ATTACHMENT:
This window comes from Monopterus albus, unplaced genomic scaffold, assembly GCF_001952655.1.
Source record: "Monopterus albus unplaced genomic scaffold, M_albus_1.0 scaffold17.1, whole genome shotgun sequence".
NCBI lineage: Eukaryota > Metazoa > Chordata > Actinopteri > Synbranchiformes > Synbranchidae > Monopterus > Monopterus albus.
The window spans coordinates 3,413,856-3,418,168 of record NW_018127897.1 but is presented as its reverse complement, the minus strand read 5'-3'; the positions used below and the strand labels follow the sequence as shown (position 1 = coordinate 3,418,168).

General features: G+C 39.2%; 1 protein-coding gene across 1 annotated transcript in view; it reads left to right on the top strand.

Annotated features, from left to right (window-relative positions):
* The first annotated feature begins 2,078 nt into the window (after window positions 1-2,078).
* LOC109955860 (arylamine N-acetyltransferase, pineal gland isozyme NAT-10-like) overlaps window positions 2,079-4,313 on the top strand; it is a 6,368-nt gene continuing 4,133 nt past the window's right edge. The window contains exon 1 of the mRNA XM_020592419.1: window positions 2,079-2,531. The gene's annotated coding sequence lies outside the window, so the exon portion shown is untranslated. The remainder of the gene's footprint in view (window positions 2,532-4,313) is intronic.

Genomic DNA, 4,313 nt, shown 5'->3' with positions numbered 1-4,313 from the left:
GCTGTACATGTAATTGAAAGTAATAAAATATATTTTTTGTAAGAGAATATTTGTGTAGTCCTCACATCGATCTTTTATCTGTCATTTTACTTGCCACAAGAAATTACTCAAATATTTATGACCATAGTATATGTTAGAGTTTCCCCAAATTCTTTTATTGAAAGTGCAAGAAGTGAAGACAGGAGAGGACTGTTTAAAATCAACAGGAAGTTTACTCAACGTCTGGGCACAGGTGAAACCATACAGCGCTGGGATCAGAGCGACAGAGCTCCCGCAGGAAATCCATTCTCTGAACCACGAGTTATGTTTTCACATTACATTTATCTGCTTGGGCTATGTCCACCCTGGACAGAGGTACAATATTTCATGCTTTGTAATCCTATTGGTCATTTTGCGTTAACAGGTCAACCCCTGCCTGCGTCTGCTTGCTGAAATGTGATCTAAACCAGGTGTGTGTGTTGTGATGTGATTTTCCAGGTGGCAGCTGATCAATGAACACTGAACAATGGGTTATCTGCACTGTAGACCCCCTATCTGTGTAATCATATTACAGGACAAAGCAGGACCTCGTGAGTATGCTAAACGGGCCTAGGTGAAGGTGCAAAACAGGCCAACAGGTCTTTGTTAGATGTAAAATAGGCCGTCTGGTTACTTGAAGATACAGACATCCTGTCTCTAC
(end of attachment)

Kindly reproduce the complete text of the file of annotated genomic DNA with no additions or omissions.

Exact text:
This window comes from Monopterus albus, unplaced genomic scaffold, assembly GCF_001952655.1.
Source record: "Monopterus albus unplaced genomic scaffold, M_albus_1.0 scaffold17.1, whole genome shotgun sequence".
NCBI lineage: Eukaryota > Metazoa > Chordata > Actinopteri > Synbranchiformes > Synbranchidae > Monopterus > Monopterus albus.
The window spans coordinates 3,413,856-3,418,168 of record NW_018127897.1 but is presented as its reverse complement, the minus strand read 5'-3'; the positions used below and the strand labels follow the sequence as shown (position 1 = coordinate 3,418,168).

General features: G+C 39.2%; 1 protein-coding gene across 1 annotated transcript in view; it reads left to right on the top strand.

Annotated features, from left to right (window-relative positions):
* The first annotated feature begins 2,078 nt into the window (after window positions 1-2,078).
* LOC109955860 (arylamine N-acetyltransferase, pineal gland isozyme NAT-10-like) overlaps window positions 2,079-4,313 on the top strand; it is a 6,368-nt gene continuing 4,133 nt past the window's right edge. The window contains exon 1 of the mRNA XM_020592419.1: window positions 2,079-2,531. The gene's annotated coding sequence lies outside the window, so the exon portion shown is untranslated. The remainder of the gene's footprint in view (window positions 2,532-4,313) is intronic.

Genomic DNA, 4,313 nt, shown 5'->3' with positions numbered 1-4,313 from the left:
GCTGTACATGTAATTGAAAGTAATAAAATATATTTTTTGTAAGAGAATATTTGTGTAGTCCTCACATCGATCTTTTATCTGTCATTTTACTTGCCACAAGAAATTACTCAAATATTTATGACCATAGTATATGTTAGAGTTTCCCCAAATTCTTTTATTGAAAGTGCAAGAAGTGAAGACAGGAGAGGACTGTTTAAAATCAACAGGAAGTTTACTCAACGTCTGGGCACAGGTGAAACCATACAGCGCTGGGATCAGAGCGACAGAGCTCCCGCAGGAAATCCATTCTCTGAACCACGAGTTATGTTTTCACATTACATTTATCTGCTTGGGCTATGTCCACCCTGGACAGAGGTACAATATTTCATGCTTTGTAATCCTATTGGTCATTTTGCGTTAACAGGTCAACCCCTGCCTGCGTCTGCTTGCTGAAATGTGATCTAAACCAGGTGTGTGTGTTGTGATGTGATTTTCCAGGTGGCAGCTGATCAATGAACACTGAACAATGGGTTATCTGCACTGTAGACCCCCTATCTGTGTAATCATATTACAGGACAAAGCAGGACCTCGTGAGTATGCTAAACGGGCCTAGGTGAAGGTGCAAAACAGGCCAACAGGTCTTTGTTAGATGTAAAATAGGCCGTCTGGTTACTTGAAGATACAGACATCCTGTCTCTAC